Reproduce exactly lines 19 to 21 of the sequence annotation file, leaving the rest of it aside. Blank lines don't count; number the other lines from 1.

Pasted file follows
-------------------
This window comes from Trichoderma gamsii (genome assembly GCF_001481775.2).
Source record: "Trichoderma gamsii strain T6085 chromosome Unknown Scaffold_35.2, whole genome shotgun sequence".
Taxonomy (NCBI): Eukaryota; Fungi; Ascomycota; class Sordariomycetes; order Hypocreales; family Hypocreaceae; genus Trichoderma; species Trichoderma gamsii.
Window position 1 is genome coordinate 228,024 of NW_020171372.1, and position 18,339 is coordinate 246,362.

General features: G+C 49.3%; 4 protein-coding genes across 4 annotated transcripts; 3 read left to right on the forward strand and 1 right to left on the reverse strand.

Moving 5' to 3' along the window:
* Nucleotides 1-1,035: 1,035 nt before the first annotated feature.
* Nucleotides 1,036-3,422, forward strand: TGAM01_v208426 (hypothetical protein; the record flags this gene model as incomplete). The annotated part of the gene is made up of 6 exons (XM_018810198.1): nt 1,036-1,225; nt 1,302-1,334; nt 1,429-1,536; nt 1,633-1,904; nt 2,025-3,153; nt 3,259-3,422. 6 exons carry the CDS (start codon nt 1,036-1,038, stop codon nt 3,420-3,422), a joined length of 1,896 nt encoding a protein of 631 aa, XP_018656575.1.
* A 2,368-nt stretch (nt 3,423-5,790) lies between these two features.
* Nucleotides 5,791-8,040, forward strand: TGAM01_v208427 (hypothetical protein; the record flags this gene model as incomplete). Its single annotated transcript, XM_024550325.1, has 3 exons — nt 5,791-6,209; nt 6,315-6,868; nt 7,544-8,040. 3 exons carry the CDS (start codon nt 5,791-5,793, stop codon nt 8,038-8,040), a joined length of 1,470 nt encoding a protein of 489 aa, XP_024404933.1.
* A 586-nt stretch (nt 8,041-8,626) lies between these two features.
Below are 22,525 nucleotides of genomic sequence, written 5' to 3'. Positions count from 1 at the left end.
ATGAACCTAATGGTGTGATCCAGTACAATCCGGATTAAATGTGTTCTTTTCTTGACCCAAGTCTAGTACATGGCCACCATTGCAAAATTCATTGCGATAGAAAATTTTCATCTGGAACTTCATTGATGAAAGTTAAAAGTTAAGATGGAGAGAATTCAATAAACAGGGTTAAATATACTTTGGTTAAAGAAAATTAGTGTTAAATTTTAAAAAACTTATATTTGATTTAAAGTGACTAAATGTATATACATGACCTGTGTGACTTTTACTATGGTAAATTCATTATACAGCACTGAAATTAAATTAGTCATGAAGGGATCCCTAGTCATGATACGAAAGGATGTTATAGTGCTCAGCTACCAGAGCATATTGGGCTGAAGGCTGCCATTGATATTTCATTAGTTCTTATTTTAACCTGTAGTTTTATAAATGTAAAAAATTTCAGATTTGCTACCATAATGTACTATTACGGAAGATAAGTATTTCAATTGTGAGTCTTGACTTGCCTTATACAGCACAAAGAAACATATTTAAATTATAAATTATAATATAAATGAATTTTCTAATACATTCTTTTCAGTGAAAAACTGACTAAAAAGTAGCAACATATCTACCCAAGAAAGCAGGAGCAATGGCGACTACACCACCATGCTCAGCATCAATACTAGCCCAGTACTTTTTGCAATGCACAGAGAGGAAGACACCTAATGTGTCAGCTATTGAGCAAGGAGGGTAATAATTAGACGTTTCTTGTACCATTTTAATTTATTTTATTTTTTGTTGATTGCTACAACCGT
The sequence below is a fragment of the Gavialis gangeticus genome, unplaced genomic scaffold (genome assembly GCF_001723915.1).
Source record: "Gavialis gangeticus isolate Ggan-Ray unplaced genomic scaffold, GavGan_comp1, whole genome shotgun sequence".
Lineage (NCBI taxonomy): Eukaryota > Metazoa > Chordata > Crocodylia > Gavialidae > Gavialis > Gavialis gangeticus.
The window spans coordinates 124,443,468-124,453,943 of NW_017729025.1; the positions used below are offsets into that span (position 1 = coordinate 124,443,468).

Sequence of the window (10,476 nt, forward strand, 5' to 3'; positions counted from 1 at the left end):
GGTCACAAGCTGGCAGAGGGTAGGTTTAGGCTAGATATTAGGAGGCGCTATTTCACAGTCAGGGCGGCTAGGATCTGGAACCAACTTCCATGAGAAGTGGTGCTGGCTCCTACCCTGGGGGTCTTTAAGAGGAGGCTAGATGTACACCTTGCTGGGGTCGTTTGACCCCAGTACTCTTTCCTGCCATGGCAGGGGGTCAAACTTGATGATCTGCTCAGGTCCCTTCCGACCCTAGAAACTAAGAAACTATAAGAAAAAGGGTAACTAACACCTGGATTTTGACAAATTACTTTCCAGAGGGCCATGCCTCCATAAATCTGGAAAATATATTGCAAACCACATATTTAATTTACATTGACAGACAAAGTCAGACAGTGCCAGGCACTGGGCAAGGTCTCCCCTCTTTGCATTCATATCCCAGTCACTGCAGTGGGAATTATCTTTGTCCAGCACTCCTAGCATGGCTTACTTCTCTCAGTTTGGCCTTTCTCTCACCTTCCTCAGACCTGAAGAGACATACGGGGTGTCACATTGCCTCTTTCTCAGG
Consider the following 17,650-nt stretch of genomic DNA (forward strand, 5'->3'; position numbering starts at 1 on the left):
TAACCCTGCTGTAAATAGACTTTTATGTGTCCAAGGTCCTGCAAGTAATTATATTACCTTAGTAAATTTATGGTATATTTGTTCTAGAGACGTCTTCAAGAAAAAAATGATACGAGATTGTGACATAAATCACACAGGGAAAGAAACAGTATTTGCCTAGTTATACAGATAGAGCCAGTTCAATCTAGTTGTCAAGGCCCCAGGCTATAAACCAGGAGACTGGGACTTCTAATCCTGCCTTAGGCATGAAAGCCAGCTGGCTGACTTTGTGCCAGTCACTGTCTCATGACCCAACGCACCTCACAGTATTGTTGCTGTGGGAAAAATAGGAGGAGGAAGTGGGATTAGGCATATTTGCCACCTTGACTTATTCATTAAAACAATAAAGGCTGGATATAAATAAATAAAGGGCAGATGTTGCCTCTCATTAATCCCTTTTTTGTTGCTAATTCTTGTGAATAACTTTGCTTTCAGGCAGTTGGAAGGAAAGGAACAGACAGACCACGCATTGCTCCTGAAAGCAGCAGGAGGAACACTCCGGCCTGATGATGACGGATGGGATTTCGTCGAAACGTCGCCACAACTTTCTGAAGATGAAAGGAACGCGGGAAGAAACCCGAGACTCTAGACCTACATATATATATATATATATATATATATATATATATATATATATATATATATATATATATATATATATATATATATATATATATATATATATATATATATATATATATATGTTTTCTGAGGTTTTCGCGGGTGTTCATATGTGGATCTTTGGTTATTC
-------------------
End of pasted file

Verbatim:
GGTCACAAGCTGGCAGAGGGTAGGTTTAGGCTAGATATTAGGAGGCGCTATTTCACAGTCAGGGCGGCTAGGATCTGGAACCAACTTCCATGAGAAGTGGTGCTGGCTCCTACCCTGGGGGTCTTTAAGAGGAGGCTAGATGTACACCTTGCTGGGGTCGTTTGACCCCAGTACTCTTTCCTGCCATGGCAGGGGGTCAAACTTGATGATCTGCTCAGGTCCCTTCCGACCCTAGAAACTAAGAAACTATAAGAAAAAGGGTAACTAACACCTGGATTTTGACAAATTACTTTCCAGAGGGCCATGCCTCCATAAATCTGGAAAATATATTGCAAACCACATATTTAATTTACATTGACAGACAAAGTCAGACAGTGCCAGGCACTGGGCAAGGTCTCCCCTCTTTGCATTCATATCCCAGTCACTGCAGTGGGAATTATCTTTGTCCAGCACTCCTAGCATGGCTTACTTCTCTCAGTTTGGCCTTTCTCTCACCTTCCTCAGACCTGAAGAGACATACGGGGTGTCACATTGCCTCTTTCTCAGG
Consider the following 17,650-nt stretch of genomic DNA (forward strand, 5'->3'; position numbering starts at 1 on the left):
TAACCCTGCTGTAAATAGACTTTTATGTGTCCAAGGTCCTGCAAGTAATTATATTACCTTAGTAAATTTATGGTATATTTGTTCTAGAGACGTCTTCAAGAAAAAAATGATACGAGATTGTGACATAAATCACACAGGGAAAGAAACAGTATTTGCCTAGTTATACAGATAGAGCCAGTTCAATCTAGTTGTCAAGGCCCCAGGCTATAAACCAGGAGACTGGGACTTCTAATCCTGCCTTAGGCATGAAAGCCAGCTGGCTGACTTTGTGCCAGTCACTGTCTCATGACCCAACGCACCTCACAGTATTGTTGCTGTGGGAAAAATAGGAGGAGGAAGTGGGATTAGGCATATTTGCCACCTTGACTTATTCATTAAAACAATAAAGGCTGGATATAAATAAATAAAGGGCAGATGTTGCCTCTCATTAATCCCTTTTTTGTTGCTAATTCTTGTGAATAACTTTGCTTTCAGGCAGTTGGAAGGAAAGGAACAGACAGACCACGCATTGCTCCTGAAAGCAGCAGGAGGAACACTCCGGCCTGATGATGACGGATGGGATTTCGTCGAAACGTCGCCACAACTTTCTGAAGATGAAAGGAACGCGGGAAGAAACCCGAGACTCTAGACCTACATATATATATATATATATATATATATATATATATATATATATATATATATATATATATATATATATATATATATATATATATATATATATATATATATATATATATATGTTTTCTGAGGTTTTCGCGGGTGTTCATATGTGGATCTTTGGTTATTC